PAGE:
Since the Eastside Trail's official unveiling in October, an interesting if curious sentiment has echoed on broadcast news reports, blog posts and in reader emails to Curbed. The proclamation basically goes like this: "The Beltline is the best thing to happen to Atlanta since the Olympics." Now, that's a bold statement. The economic benefits of an international mega-event like the Centennial Olympiad reverberate to this day. Could the Beltline be in the same league? Has the trail trumped every other development in Atlanta since? Or is the talk just giddy hyperbole on the part of intowners hungry for a more vibrant city? Some officials, it seems, are leaning toward the former.
In a Saporta Report op-ed, Valarie Wilson, executive director of the Beltline Partnership, makes the case for the Beltline's potential to bolster the city's quality of life — by way of private entities forming partnerships and working together. Her private, non-profit organization fosters support for the Beltline project.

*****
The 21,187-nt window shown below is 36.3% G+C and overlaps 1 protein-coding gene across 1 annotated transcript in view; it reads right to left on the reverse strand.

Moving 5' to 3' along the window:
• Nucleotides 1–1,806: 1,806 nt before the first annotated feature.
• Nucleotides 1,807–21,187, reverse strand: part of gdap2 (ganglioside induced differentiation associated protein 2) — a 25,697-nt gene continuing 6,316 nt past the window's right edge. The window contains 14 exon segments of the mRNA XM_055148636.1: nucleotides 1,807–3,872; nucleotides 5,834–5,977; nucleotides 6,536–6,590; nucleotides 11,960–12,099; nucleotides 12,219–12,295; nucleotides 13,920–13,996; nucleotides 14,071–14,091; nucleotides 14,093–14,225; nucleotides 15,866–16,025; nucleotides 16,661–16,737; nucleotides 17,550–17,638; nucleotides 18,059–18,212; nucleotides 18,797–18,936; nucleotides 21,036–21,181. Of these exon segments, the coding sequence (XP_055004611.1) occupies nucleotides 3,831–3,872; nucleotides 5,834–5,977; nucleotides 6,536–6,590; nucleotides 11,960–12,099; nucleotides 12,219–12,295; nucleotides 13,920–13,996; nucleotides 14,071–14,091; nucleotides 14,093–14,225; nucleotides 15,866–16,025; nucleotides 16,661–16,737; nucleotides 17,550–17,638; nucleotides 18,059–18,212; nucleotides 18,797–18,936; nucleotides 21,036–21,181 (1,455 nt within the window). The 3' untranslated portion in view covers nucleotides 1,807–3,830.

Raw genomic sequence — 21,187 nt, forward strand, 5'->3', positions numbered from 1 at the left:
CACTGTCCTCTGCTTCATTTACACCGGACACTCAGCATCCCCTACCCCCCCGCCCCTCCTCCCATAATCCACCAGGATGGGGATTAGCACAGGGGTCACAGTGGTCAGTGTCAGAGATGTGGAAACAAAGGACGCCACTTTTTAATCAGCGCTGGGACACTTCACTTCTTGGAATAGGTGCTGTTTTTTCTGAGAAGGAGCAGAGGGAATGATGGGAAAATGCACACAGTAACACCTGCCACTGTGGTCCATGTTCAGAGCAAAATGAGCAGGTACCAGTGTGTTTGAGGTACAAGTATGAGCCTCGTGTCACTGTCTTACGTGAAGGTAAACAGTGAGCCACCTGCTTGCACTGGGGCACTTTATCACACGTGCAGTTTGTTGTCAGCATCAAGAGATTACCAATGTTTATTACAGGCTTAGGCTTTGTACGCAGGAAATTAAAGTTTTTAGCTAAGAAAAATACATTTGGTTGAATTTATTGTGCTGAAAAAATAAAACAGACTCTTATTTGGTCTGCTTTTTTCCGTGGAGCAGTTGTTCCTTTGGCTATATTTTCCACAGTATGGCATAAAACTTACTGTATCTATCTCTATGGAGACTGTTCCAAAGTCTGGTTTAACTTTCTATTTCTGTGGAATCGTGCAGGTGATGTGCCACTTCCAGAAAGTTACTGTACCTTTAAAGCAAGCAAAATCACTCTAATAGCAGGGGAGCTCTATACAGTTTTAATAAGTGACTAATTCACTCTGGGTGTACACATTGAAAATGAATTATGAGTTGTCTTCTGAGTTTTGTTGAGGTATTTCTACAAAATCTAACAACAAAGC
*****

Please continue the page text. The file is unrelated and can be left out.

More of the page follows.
In detailing an epiphanic moment, Wilson points to "hundreds of new apartments and condominiums built in the midst of the worst economy in a generation, filled with residents who want to live in proximity to the (Historic Fourth Ward) park and the (trail)," and ongoing mega-projects like Ponce City Market. Such moments, Wilson posits, keep philanthropies investing in the Beltline — the thrill of seeing promise become reality.
Writes Wilson: "Results aren't merely a completed park; results are parks filled with people. Results aren't merely new mobility options; results are people getting from one neighborhood to another in new ways. Results aren't just the Atlanta BeltLine; results are healthier Atlantans with improved quality of life."
Sounds like a pretty big deal — and a transformative one. Did you live here in 1996? How do the two undertakings compare?
· Atlanta BeltLine a path for private entities to partner for public good [Saporta Report]